Borderline Personality Disorder And Substance Abuse

2055 words - 9 pages

This paper will examine the results of four studies one is a prospective follow-up study, one is a prospective naturalistic study, one is a case control study and the last one is a randomized clinical trial. They are on borderline personality disorder and substance abuse articles by Walter et al. (2009), Zanarini et al. (2010), Gratz & Tull, (2010), and by Linehan, Schmidt III, Dimeff, Craft, Kanter & Comtois, (1999) respectively. The hypotheses, methods and results will be summarized. The future research areas suggested by Walter et al. (2009), Zanarini et al (2010), Gratz & Tull, (2010), and by Linehan et al. (1999) will be discussed along with the value of their studies to the field of psychiatric rehabilitation.
In conducting their study, Walter et al. (2009) examined the risk level of substance use disorders (SUDs) between people who have borderline personality disorder (BPD) and those who had other personality disorders (OPD). They also examined the risk of new onset of SUD between individuals with BPD that is remitted versus non-remitted. The researcher’s hypothesized individuals with BPD would have an increased risk of SUD when compared to those in the OPD group.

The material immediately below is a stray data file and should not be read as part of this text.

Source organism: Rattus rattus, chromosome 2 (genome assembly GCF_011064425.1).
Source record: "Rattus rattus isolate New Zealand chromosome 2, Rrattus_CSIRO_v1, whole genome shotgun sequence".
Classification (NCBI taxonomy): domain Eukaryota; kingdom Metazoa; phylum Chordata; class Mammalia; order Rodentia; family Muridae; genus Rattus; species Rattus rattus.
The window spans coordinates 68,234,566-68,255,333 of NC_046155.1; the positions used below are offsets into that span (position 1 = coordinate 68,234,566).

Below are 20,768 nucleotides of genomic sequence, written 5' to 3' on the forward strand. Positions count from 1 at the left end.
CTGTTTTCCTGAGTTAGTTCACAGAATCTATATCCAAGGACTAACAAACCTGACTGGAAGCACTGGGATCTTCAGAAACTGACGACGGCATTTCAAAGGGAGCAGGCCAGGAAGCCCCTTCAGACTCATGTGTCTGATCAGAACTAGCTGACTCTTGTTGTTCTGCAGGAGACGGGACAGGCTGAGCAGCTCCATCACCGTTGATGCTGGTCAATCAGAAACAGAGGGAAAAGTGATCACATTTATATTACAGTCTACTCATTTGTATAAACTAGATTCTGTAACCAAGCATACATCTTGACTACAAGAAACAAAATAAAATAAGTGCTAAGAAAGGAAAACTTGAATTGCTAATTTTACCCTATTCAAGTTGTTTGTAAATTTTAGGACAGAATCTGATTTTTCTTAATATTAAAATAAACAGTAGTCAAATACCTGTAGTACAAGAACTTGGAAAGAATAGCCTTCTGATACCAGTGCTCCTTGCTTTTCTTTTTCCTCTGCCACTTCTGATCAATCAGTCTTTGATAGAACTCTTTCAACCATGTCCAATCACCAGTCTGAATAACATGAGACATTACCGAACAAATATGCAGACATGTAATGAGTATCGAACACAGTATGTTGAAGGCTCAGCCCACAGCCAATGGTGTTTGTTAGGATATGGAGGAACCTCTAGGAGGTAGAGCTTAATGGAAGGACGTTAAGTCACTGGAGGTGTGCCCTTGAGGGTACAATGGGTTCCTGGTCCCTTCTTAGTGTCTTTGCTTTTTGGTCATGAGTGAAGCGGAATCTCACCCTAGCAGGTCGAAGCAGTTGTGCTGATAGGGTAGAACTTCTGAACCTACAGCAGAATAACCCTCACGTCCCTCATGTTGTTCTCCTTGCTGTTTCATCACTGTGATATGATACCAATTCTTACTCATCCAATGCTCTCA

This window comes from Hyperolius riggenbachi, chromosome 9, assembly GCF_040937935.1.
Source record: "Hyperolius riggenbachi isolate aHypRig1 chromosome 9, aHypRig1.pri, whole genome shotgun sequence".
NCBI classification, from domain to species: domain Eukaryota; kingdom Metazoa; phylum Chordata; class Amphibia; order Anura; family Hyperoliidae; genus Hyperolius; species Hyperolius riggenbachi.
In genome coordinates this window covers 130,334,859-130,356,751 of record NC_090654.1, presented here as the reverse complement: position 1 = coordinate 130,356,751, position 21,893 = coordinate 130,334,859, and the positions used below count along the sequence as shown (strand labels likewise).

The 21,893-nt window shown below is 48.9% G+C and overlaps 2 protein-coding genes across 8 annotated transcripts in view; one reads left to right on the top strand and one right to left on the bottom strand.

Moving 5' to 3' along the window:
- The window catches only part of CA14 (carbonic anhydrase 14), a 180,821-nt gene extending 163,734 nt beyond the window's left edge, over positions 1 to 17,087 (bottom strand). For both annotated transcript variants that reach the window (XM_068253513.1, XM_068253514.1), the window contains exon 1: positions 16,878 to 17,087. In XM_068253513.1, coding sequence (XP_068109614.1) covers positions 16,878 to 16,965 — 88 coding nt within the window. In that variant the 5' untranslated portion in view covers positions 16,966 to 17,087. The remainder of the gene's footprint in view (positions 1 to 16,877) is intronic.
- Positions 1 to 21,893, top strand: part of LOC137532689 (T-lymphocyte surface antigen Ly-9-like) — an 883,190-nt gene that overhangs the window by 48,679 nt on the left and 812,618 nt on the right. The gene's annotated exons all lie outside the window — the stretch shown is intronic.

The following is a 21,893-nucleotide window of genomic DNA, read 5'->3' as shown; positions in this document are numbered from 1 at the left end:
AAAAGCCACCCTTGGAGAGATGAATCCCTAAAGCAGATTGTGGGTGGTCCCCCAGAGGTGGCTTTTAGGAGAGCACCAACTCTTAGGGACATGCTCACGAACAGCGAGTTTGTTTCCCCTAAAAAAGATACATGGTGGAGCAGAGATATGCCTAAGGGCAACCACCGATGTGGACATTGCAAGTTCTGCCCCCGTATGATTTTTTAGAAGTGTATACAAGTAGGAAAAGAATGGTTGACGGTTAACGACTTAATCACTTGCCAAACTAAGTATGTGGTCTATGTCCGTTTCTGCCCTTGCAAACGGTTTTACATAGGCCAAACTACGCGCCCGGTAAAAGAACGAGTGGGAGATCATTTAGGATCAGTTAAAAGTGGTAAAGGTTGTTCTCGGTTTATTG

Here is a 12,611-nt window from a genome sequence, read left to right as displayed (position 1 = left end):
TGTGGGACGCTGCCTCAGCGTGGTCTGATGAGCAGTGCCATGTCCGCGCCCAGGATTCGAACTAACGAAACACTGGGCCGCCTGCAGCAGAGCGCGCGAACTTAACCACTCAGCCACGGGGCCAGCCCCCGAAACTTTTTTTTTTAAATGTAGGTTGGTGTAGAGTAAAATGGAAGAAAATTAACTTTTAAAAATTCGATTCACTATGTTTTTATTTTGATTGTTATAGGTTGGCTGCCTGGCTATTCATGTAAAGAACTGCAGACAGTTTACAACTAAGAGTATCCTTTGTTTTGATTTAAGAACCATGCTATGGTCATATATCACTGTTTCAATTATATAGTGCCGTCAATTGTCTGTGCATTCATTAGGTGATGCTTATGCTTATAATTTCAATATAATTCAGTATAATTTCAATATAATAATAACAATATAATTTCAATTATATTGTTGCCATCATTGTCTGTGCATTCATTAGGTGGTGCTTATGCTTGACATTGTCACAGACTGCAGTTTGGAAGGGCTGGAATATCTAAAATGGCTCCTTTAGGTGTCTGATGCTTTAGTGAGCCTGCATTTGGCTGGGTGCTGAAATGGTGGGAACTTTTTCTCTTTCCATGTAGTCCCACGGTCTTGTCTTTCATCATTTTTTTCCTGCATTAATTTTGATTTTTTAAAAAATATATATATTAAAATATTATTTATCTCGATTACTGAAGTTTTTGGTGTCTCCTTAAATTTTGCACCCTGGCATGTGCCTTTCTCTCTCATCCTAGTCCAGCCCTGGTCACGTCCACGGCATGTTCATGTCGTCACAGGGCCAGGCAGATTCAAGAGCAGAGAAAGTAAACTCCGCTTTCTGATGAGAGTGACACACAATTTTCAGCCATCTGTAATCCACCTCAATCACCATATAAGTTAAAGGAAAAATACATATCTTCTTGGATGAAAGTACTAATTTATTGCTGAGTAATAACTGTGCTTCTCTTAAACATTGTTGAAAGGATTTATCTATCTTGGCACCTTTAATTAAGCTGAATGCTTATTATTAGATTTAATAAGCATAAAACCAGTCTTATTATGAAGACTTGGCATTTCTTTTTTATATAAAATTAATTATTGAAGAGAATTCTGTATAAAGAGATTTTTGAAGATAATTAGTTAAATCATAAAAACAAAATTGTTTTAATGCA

Participants in the study were part of an ongoing Collaborative Longitudinal Personality Disorders Study. The OPD group combined Axis II diagnosis’s of: schizotypal personality disorder (STPD), avoidant personality disorder (AVPD), and obsessive-compulsive disorder (OCPD), Identified are approximately 371 women and 200 men for a total of 571 participants. The participants who had BPD were placed I a group separate from those who had OPD. The BPD group had approximately 15% more men and women then the OPD group. The BPD group was subdivided into two groups remitted and non-remitted. All participants were interviewed at baseline using a “Structured Clinical interview for DSM-IV Axis I Disorders and the Diagnostic Interview for DSM-IV Personality Disorders (DIPD)”. They were reassessed at six and twelve months and every year for an additional six years afterwards with “the follow-along version of the DIPD and the Longitudinal Interval Follow-up Evaluation (LIFE)”. (Walter et al. 2009)
The results of the article by Walter et al. (2009) supported the hypothesis, indicating that people with BPD have a higher rate of SUD as well as alcohol and drug dependency. The rate of new onset of alcohol use disorder and new onset of drug use disorder was 7% higher in the BPD group when compared to the OPD group. After 24 months of follow-up approximately half of the people who had BPD showed stable remission of diagnosis. In addition, at baseline, the people who were remitted with BPD had 57% higher frequency of drug use disorder and 42% higher alcohol use disorder. The rate of new onset of SUD was 11% higher in the non-remitted groups. The results support the hypothesis in which people with BPD have increased rates and severity of SUD when compared to the OPD...

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